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The Fine Artist Who Brakes For Rattlesnakes And Mountain Lions

Stone carver Steve Kestrel, one of the premiere wildlife artists in America, talks respect for all species and meeting Georgia O'Keeffe

Steve Kestrel is, by his origins, a New Mexico rancher's son, a kind of renaissance man for the number of dextrous skills he possesses including being a very talented furniture builder, handyman engineer, and finish carpenter. 

He is also considered one of the foremost wildlife stone carvers and sculptors in the world, having won the coveted Prix de West Purchase Award juried annually by the National Cowboy & Western Heritage Museum in Oklahoma City. It is counted among the premiere honors in American "Western art."

Along with his artistic distinction, particularly in mastering the direct-carving method, Kestrel is unwavering in his support for wildlife conservation.  Disturbed by the plight of the natural world, watching the West of his youth becoming ever more fragmented by human activity, Kestrel courageously has explored environmental themes in his work. And, it should be noted, he has won widespread critical praise.

Where some artists are too afraid to tackle serious conservation questions, for fear of alienating collectors, Kestrel has demonstrated the same kind of pluck that resulted in major artistic movements pushing forward, carried by those willing to challenge the status quo. Kestrel's pieces reside today in major public and private collections. Silent Messenger, his masterpiece, can be viewed at the National Museum of Wildlife Art in Jackson Hole.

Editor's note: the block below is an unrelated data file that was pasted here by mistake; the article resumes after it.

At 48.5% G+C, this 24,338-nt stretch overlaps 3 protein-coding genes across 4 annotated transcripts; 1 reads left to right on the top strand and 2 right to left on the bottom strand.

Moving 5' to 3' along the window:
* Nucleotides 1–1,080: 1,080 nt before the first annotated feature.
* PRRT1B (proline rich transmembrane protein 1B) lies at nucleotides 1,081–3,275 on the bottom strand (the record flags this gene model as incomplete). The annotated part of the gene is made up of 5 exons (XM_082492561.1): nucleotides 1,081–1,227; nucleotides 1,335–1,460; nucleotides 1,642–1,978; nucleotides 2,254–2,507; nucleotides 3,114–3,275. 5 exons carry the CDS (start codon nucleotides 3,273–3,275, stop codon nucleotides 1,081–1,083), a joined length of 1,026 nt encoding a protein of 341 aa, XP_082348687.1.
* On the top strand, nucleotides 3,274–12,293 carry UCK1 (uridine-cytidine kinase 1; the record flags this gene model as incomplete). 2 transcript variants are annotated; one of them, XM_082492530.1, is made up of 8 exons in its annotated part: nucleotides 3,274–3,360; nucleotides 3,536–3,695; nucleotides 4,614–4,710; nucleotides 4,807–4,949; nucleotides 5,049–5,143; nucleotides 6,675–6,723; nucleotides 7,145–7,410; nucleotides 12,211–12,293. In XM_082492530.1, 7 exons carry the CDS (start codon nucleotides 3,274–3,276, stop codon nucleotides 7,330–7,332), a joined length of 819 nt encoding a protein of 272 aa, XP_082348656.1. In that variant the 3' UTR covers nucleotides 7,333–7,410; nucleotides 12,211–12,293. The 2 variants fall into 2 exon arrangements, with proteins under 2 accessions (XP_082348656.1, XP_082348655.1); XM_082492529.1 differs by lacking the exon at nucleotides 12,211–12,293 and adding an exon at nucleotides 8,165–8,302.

Meantime, in this short Mountain Journal/oolite Media video collaboration, Kestrel talks about living with rattlesnakes and carnivores such as mountain lions, bears and coyotes, the inspiration behind a work that explores the dangers of fracking, his award-winning Prix de West piece, Desert Timeline, and a colorful encounter he had with Georgia O'Keeffe. Were O'Keeffe's flower paintings really filled with sexual connotations?  Kestrel got an answer. Enjoy the video, below, and have a glimpse at Kestrel's imagery above.
Video produced by Daniel Smith of ooLite Media ( and Mountain Journal
Todd Wilkinson
About Todd Wilkinson

Todd Wilkinson, founder of Mountain Journal,  is author of the  book Ripple Effects: How to Save Yellowstone and American's Most Iconic Wildlife Ecosystem.  Wilkinson has been writing about Greater Yellowstone for 35 years and is a correspondent to publications ranging from National Geographic to The Guardian. He is author of several books on topics as diverse as scientific whistleblowers and Ted Turner, and a book about the harrowing story of Jackson Hole grizzly mother 399, the most famous bear in the world which features photographs by Thomas Mangelsen. For more information on Wilkinson, click here. (Photo by David J Swift).
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